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Logging in Django

How to Get Started with Logging in Django

Better Stack Team
Updated on November 24, 2022

In a previous article, we dived into the fundamentals of logging in Python using the built-in logging module. This tutorial will build on those fundamentals by exploring how they are applied in a real-world application built using Django, a Python web framework that aids with the rapid design and development of web applications.

By following through with this tutorial, you will gain an understanding of the following concepts:

  1. Setting up a logging system that is independent of Django.
  2. Using the built-in logging system in Django.
  3. Integrating Django projects with a log aggregation service.

Prerequisites

While this article explains its concepts in detail, we recommend reading the previous article which discusses the fundamentals of logging in Python as basic concepts such as understanding the use cases of logging and writing meaningful log messages were covered in that article. However, this is optional if you're already familiar with Python's logging module.

To follow through with this article, you should install the latest version of Python on your machine. If you are missing Python, you can find the installation instructions here.

You will also need SQLite. Some machines come with SQLite pre-installed, but you can find the installation instructions here if you don't have it already.

Finally, clone the sample code repository and set up the project on your machine:

git clone https://github.com/betterstack-community/horus.git
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cd horus/
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pip install -r requirements.txt
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python manage.py migrate
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Finally, you should sign up for a free OpenWeather account as our sample application relies on it to function. Your OpenWeather API key can be accessed from here:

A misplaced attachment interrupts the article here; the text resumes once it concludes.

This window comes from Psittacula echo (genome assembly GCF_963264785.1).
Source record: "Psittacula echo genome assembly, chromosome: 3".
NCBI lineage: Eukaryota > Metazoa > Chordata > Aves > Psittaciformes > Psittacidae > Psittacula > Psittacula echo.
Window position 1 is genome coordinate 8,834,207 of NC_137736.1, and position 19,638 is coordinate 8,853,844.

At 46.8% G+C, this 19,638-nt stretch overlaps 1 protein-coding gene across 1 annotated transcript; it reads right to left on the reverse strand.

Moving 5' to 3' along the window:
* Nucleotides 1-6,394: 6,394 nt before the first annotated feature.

Copy the key and add the following file and add it to a .env file at the root of your project:

.env
OPEN_WEATHER_API_KEY=<api key>
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Breaking down the sample application

For this tutorial, we will implement a basic logging system in a Django-powered weather search application — Horus. This section will introduce the project architecture, technologies used, and discuss some important points about the project.

Project structure

The horus directory follows the standard Django configuration, except for the hierarchy of the views. Instead of having a traditional large views.py file, each view corresponds to a Python file in the horus/views/ folder to make logging easier to implement.

The critical files for this project are as follows:

> horus/
    > views/
        * index.py      — houses the Index view
        * search.py     — houses the Search view
        * weather.py    — houses the Weather view
    * openweather.py    — OpenWeather API access wrapper
    * settings.py       — configurations for the various components of the project
* .env                  — environment variables for the project
* requirements.txt      — required packages for the project
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Core views

Each view corresponds to a page in Horus, and there are three in total:

  1. Index: the homepage with a search input.
  2. Search: displays the search results, allowing users to select the intended location.
  3. Weather: displays the weather of the selected location.

To understand the basic construction of a page, open horus/views/search.py in your text editor:

horus/views/search.py
# ...

def search(request):
    if request.method != 'POST':
        return redirect('/')

    location = request.POST['location']

    try: